Transcript of remarks by CE at question-and-answer session of Joint Business Community Luncheon 2016 (1) (English only)

     Following is the transcript of remarks by the Chief Executive, Mr C Y Leung, at the question-and-answer session of the Joint Business Community Luncheon 2016 held at the Hong Kong Convention and Exhibition Centre today (January 27):

Moderator (Chairman of the Hong Kong General Chamber of Commerce, Mr Pang Yiu-kai): The Chief Executive, thank you very much for coming to speak to us this afternoon and for those very enlightening and helpful elaborations of your Policy Address. Now ladies and gentlemen, the Chief Executive is able and willing to take a number of questions from the floor, so if you have a question for the Chief Executive, please raise your hand and I will try to select a cross section from across the room, and if selected, you know please, a mic will be brought to you and please do stand up and say out what your name is and then ask your question, but one question please, not a whole string of questions. I see one from the head table. Over there, please.

Attendee: Richard Vuylsteke from American Chamber of Commerce. Chief Executive, I think we'd like to ask a question with direct reference to your closing comments about public works. The lack of movement on projects being obstructed by LegCo is a matter of concern for many of us. My question is, from your perspective, what can the business community do to help push things along better to make Hong Kong more economically efficient and successful, thank you.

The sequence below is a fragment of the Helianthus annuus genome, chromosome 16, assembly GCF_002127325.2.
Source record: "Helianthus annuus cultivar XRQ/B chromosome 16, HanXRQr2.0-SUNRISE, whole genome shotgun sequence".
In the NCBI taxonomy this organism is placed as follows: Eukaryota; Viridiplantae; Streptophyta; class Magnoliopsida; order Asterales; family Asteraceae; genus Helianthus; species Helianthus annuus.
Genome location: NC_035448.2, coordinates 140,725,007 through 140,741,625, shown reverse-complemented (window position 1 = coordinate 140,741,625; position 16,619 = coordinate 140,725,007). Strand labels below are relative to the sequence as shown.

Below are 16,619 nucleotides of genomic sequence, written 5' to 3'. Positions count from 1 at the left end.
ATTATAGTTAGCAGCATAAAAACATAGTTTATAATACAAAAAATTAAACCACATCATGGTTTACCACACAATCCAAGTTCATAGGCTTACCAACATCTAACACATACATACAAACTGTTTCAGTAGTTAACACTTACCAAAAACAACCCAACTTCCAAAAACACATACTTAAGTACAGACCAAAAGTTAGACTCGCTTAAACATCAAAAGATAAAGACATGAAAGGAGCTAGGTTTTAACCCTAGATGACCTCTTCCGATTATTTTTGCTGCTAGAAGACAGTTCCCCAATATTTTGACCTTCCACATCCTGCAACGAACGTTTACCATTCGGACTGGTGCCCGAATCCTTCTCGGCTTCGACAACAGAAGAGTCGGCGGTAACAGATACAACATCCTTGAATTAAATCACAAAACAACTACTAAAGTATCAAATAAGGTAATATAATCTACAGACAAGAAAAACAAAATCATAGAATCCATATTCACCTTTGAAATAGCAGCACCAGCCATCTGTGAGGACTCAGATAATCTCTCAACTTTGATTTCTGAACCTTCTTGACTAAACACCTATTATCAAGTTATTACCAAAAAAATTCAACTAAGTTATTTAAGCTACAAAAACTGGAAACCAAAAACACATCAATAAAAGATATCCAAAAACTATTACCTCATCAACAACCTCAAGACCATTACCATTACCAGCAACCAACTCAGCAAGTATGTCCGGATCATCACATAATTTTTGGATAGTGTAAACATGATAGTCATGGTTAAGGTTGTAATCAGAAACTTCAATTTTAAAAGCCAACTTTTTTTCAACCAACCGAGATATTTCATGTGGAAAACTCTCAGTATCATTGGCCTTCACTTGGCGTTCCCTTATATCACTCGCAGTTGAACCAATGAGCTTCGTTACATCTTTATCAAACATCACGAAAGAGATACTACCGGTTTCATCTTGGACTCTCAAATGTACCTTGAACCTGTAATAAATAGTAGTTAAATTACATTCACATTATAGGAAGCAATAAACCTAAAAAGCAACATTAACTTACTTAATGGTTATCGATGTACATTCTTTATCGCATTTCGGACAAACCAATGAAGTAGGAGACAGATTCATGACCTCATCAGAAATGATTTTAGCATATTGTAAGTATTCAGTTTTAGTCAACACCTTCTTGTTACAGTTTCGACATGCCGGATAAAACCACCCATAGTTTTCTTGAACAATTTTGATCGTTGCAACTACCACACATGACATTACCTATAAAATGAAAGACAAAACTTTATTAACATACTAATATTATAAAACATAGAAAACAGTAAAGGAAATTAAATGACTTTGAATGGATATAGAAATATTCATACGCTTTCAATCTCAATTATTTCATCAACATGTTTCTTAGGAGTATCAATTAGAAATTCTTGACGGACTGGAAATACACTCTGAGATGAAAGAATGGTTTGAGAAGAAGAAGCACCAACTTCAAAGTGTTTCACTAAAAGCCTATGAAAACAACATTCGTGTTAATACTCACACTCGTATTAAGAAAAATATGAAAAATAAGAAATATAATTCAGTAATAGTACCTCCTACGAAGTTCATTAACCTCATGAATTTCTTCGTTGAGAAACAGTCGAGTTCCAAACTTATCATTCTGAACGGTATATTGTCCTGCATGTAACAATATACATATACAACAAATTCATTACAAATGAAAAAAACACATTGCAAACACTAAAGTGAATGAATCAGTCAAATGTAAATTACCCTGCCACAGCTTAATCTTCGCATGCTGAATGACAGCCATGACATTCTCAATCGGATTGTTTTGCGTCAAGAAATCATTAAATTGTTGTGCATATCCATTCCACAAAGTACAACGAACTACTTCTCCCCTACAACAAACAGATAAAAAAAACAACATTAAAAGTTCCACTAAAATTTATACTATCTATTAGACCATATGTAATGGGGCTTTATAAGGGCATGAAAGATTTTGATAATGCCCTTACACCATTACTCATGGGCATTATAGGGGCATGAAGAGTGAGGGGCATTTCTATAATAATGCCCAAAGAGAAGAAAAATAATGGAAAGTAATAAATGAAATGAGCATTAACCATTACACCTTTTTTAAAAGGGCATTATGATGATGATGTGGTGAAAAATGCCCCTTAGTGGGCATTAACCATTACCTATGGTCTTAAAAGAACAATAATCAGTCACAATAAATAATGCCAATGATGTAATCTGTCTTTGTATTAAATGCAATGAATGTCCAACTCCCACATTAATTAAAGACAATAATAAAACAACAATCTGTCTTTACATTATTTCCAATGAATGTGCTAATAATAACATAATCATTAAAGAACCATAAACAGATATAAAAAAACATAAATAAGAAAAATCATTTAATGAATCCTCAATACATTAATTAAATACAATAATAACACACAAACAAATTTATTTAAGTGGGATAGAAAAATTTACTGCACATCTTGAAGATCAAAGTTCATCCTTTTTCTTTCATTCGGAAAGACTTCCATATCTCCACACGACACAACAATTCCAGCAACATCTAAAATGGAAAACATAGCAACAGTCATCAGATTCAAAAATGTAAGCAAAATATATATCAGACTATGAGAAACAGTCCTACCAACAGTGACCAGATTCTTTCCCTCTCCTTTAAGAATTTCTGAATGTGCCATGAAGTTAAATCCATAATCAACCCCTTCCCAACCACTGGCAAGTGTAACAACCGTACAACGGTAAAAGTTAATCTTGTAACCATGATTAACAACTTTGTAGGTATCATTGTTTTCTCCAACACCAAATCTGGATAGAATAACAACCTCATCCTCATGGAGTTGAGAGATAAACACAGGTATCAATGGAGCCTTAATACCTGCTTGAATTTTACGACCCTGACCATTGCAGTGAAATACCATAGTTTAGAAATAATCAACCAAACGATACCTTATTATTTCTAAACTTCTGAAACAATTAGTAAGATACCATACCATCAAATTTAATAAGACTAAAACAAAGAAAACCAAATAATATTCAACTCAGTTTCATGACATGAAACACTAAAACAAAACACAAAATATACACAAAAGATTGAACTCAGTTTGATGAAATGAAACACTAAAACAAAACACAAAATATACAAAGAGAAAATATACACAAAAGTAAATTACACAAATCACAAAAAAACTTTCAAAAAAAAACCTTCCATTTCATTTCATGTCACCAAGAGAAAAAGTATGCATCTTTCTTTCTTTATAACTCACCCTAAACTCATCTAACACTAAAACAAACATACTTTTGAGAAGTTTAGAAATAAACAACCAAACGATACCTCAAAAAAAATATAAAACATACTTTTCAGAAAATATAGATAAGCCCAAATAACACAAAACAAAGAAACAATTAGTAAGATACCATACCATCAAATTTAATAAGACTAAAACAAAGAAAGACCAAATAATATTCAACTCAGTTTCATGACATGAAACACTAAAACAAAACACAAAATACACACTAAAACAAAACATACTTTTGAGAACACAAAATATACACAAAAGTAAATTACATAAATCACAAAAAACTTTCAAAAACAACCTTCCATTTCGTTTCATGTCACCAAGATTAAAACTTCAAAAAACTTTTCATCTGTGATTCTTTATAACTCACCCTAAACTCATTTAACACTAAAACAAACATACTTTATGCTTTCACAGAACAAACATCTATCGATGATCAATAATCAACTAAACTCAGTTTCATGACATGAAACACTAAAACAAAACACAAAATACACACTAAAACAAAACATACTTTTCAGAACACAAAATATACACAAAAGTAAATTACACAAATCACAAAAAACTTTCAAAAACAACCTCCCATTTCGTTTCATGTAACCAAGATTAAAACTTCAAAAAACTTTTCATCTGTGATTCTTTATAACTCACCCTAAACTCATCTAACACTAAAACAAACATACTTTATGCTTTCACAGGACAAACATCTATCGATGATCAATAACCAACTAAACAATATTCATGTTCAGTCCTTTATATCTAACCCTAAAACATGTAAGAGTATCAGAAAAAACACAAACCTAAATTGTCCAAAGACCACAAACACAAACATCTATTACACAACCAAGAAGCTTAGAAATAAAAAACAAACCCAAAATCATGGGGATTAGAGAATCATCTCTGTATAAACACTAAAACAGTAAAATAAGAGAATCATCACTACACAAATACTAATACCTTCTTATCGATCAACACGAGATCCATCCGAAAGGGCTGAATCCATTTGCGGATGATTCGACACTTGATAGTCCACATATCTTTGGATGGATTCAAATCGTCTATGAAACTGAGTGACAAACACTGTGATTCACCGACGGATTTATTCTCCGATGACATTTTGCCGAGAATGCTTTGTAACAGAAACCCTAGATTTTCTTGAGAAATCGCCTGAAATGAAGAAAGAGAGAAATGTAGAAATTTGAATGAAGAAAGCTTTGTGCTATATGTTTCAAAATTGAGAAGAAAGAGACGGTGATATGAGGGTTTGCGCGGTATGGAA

Chief Executive: Thank you, Richard, for your question. Speak out. Let members of the Legislative Council, each and every one of them, know that there will be consequences. There will be economic and political consequences for Hong Kong and for themselves. Six hundred-plus, sorry, sixty-plus billion dollars is a lot of money. It will generate a lot of multiplying effects, not just for people and companies directly related to these projects. Everyone in Hong Kong will benefit one way or another, so I think we need to say this to Members of LegCo - they are controlling it. No one else in Hong Kong is now controlling it, and I think it is also important for LegCo to realise that they have duty not to filibuster. The passage of the Government's motion to spend this money is one area of concern and I know the American Chamber of Commerce is also interested in the question of the copyright amendment bill, which is again the subject of filibustering. Sixty-plus billion dollars is a lot of money. It is about, it's more than 10 per cent of Government's total expenditure in a year, and when we have an uncertain economy ahead of us, public spending becomes all the more important and I think these points should really get out, not from me, not from my Chief Secretary, but also from people in the business and other sectors.